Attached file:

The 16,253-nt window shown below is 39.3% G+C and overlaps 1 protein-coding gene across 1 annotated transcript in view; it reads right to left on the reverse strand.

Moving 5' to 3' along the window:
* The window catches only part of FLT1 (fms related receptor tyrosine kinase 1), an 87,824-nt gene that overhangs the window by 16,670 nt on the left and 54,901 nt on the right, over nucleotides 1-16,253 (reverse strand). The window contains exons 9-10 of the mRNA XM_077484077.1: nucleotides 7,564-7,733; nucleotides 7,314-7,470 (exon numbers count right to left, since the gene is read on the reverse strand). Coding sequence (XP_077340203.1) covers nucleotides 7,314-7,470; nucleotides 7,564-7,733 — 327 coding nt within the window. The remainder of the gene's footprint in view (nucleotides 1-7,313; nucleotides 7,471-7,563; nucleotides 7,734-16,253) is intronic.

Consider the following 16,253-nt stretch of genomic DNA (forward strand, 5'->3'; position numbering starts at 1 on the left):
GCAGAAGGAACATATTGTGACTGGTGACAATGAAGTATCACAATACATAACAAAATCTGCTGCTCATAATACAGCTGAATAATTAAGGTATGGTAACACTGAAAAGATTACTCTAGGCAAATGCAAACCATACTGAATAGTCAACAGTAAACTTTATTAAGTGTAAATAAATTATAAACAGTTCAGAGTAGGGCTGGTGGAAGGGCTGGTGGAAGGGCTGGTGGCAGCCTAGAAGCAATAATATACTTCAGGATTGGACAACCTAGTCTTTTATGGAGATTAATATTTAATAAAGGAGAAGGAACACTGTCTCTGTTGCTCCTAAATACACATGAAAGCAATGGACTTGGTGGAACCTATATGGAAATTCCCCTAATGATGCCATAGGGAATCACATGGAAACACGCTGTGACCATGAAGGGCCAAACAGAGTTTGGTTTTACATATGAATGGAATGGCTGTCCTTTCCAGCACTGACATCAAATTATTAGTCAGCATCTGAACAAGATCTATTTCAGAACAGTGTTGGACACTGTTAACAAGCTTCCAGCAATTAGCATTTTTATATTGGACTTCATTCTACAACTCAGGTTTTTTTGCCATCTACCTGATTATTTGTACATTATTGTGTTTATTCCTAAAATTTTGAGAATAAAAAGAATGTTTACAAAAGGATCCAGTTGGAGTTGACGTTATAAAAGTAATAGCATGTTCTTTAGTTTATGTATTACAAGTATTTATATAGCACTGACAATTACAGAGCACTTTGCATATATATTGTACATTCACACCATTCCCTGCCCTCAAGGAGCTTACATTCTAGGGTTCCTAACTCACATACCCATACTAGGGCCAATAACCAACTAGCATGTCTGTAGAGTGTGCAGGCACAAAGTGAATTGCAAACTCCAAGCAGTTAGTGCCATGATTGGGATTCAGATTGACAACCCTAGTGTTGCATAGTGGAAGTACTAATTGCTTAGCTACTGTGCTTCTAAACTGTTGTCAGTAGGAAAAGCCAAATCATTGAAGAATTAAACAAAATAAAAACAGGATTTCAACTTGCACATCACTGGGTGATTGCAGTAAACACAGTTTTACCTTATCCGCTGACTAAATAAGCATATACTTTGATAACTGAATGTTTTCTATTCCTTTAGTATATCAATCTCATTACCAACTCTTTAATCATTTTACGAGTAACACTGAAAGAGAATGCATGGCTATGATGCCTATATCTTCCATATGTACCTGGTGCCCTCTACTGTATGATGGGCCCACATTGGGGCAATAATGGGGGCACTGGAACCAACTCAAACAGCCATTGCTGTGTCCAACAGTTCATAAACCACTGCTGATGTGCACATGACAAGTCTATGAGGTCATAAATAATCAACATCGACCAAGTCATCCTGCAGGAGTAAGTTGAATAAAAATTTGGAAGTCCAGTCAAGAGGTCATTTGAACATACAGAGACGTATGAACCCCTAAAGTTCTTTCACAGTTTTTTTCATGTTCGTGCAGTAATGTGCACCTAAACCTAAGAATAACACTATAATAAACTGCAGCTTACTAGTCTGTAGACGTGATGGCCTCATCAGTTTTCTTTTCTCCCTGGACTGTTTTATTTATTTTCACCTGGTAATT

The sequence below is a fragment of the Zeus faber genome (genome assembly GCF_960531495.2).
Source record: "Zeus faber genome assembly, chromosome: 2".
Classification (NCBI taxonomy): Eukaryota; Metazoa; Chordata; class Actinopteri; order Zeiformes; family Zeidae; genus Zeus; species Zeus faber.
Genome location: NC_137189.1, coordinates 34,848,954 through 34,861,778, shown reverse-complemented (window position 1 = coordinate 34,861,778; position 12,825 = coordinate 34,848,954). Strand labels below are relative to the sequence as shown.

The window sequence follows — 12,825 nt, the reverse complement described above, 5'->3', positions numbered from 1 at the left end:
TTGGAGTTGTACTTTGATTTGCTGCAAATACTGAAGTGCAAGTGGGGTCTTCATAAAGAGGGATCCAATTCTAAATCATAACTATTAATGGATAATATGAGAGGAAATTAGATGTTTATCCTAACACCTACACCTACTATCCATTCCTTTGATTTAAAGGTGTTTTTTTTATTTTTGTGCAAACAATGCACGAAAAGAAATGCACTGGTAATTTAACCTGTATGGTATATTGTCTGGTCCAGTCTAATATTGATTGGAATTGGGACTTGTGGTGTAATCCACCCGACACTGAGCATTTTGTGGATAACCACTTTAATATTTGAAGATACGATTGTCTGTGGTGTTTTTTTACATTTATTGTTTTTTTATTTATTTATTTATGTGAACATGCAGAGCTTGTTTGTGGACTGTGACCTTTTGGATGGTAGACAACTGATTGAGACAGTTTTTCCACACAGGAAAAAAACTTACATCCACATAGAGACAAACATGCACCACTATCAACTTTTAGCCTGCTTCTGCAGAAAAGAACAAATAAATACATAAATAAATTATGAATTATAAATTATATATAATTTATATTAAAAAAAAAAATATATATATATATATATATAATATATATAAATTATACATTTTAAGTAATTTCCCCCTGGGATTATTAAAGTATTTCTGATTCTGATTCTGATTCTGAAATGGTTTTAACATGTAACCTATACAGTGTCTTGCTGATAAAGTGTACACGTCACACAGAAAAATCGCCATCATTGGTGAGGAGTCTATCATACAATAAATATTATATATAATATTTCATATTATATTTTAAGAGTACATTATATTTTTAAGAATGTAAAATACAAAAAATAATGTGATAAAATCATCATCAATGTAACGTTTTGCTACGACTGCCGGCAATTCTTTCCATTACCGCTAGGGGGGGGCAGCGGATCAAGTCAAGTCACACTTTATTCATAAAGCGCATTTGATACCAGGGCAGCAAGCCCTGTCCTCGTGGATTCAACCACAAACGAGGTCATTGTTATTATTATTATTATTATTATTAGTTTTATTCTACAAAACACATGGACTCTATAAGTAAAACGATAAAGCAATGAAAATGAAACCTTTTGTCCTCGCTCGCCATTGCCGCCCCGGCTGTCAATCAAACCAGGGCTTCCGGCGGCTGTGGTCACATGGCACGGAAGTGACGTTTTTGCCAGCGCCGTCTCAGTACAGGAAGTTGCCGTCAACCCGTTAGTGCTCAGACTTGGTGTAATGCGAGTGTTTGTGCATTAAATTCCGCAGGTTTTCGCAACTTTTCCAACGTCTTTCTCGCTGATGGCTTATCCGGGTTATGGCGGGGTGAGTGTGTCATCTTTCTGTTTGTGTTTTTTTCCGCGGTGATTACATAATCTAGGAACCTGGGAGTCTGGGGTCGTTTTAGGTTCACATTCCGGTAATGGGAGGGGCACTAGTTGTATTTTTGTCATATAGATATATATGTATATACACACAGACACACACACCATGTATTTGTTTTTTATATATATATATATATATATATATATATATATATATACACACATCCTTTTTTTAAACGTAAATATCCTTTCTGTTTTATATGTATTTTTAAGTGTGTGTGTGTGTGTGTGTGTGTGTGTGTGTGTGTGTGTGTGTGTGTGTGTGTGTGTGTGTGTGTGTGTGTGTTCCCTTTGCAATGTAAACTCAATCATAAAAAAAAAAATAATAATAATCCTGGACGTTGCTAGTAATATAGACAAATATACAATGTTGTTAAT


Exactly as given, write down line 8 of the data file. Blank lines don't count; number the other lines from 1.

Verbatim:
Classification (NCBI taxonomy): Eukaryota; Metazoa; Chordata; class Actinopteri; order Zeiformes; family Zeidae; genus Zeus; species Zeus faber.